The Greater Clarksburg 10K doesn't officially start for one more day, but the city began to feel its presence Thursday night.
A reception at the Bank One Plaza officially kicked off festivities for the event. Nearly one hundred people attended the informal gathering, including this year's featured speaker at the 10K Banquet, Don Kardong, and former Boston Marathon winner Bill Rodgers.
Race chairman Larry Mazza said the gathering has become somewhat of a social gathering and a chance to interact with those involved in the race.
"We wanted this to be a way for the community to get involved with the race," Mazza said. "Primarily it's an opportunity to recognize our investors and community leaders. Plus it's a chance to meet some of the professional and celebrity runners each year.
"I guess it's sort of one last chance for all the runners to get together for a pre-race celebration before they have to get ready for Saturday."
Activities will resume again tomorrow at noon with the 10K Luncheon at Phillip's and later that evening at the Fairmont State College Gaston Caperton Center in Clarksburg. Rodgers and Dr. Kitty Consolo will be on hand at 6 p.m. to give runners some last minute tips about preparing for the race. Kardong will be the keynote speaker at the luncheon.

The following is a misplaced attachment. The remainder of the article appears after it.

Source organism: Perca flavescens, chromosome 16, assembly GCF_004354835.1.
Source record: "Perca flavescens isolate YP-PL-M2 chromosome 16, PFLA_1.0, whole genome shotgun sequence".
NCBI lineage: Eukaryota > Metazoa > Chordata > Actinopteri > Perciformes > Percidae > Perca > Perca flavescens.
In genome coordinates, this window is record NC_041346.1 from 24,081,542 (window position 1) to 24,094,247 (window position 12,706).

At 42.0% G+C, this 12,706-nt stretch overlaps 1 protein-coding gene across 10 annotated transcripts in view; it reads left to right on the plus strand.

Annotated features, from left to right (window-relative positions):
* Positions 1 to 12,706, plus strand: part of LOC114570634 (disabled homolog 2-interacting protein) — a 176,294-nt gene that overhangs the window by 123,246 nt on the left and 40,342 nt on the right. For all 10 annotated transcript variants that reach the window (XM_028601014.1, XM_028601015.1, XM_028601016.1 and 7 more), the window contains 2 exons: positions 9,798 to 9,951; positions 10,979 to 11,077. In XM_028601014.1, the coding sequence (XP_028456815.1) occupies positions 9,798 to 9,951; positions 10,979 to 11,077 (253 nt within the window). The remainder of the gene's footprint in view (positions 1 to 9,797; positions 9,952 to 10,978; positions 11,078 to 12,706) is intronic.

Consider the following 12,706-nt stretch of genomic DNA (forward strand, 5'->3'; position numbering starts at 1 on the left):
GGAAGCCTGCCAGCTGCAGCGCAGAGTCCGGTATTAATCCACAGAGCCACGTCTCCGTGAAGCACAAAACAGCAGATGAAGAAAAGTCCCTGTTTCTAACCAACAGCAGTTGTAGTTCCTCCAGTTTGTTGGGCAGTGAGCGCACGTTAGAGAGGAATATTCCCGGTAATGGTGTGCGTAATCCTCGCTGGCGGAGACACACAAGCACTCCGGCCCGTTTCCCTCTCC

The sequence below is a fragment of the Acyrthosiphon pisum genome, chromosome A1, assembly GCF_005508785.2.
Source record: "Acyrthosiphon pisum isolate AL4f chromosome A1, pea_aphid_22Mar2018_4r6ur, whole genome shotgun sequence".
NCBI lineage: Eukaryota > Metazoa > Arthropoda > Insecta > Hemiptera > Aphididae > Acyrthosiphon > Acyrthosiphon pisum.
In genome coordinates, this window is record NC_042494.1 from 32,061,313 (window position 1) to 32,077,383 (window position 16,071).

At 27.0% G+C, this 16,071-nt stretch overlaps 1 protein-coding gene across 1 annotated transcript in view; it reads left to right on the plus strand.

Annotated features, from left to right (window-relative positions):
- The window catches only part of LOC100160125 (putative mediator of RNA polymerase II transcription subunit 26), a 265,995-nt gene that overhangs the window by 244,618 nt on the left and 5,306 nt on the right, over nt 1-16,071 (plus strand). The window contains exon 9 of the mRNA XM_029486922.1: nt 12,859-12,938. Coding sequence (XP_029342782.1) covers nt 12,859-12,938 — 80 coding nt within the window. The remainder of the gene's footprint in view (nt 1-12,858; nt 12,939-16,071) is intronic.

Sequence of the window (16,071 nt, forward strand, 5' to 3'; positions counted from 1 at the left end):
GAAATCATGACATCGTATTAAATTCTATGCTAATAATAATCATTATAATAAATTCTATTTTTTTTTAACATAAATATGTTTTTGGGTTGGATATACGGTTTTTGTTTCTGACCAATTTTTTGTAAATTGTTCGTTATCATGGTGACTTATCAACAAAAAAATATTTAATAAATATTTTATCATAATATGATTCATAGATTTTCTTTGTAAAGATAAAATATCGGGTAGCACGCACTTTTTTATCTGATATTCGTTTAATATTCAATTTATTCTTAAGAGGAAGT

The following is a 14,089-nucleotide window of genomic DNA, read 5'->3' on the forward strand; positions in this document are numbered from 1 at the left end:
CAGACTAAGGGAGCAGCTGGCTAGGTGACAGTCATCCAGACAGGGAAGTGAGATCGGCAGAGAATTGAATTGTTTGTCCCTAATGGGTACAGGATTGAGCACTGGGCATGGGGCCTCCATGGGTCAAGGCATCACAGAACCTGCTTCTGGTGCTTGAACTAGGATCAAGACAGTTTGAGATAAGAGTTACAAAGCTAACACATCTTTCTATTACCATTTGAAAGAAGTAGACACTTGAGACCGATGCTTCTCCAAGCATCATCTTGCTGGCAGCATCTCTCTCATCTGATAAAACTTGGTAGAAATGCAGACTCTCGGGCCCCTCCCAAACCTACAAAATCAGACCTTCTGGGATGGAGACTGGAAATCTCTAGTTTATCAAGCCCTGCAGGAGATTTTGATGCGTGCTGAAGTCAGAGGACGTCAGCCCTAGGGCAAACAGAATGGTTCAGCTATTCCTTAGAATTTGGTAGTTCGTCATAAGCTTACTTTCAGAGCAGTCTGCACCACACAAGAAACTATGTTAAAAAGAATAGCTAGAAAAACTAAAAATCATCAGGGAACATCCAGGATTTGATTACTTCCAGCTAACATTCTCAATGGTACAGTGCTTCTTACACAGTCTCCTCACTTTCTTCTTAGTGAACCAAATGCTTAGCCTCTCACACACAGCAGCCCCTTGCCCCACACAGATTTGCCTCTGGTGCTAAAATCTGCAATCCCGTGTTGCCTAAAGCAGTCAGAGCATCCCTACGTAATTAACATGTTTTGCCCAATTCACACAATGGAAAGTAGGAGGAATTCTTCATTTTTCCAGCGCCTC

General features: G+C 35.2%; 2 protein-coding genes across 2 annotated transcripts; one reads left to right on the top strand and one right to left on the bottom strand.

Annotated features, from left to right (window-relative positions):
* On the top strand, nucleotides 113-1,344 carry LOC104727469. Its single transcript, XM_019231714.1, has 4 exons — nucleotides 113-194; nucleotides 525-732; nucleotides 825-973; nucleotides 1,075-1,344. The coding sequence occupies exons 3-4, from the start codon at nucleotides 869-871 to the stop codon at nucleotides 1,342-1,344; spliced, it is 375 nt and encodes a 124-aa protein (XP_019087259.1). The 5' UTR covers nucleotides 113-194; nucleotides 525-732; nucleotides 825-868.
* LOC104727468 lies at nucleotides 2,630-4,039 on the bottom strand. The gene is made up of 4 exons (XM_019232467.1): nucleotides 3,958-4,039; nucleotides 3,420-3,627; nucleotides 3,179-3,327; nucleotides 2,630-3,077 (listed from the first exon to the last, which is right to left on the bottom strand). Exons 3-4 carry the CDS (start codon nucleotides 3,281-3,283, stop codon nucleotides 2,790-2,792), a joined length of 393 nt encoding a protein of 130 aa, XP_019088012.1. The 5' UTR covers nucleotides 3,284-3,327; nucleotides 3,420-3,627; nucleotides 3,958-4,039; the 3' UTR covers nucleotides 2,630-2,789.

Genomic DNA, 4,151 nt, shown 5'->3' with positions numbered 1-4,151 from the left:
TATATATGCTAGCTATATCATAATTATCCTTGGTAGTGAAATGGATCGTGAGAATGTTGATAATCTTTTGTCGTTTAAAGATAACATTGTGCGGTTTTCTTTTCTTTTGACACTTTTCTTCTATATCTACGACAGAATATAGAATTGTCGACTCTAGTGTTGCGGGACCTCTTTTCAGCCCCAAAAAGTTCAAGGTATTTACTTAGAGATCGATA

This will be Kardong's first appearance, but he said the event has already gained recognition in running circles.
"If you look nationally, there has been a couple of events in the last few years that have risen to the top and this is one of them," Kardong said. "I've been hearing about it for a couple of years. Bill Rodgers has told me what a great weekend it is, so I'm looking forward to seeing it myself."
A former Olympic runner, Kardong finished fourth in the 1976 Montreal Olympic games. The Spokane, Wash. native was a member of the Stanford University cross country team which finished second in the NCAA championships in 1968.
His resume also includes a win at the prestigious Peach Tree Class in Atlanta in 1976 and the 1987 Le Grizz 50 mile Ultramarathon. He is also Stanford's record holder in the 2-, 3- and 6-mile run.
Although he hasn't had the opportunity to run the course, Kardong said he has seen the layout and anticipates a tough course.
He said that has helped lead to the race's reputation.
"It's really odd for a race to elevate in status as quickly as this one has," Kardong said. "In the running boom of the late '70s and early '80s, a new race would soar pretty quickly, but it's harder to do that now.
"You have to have a lot of people who are doing the right things and community support, but even then it doesn't always work. For the Clarksburg 10K to come the way it has is pretty impressive."
Sports writer Mike Nutter can be reached at 626-1444.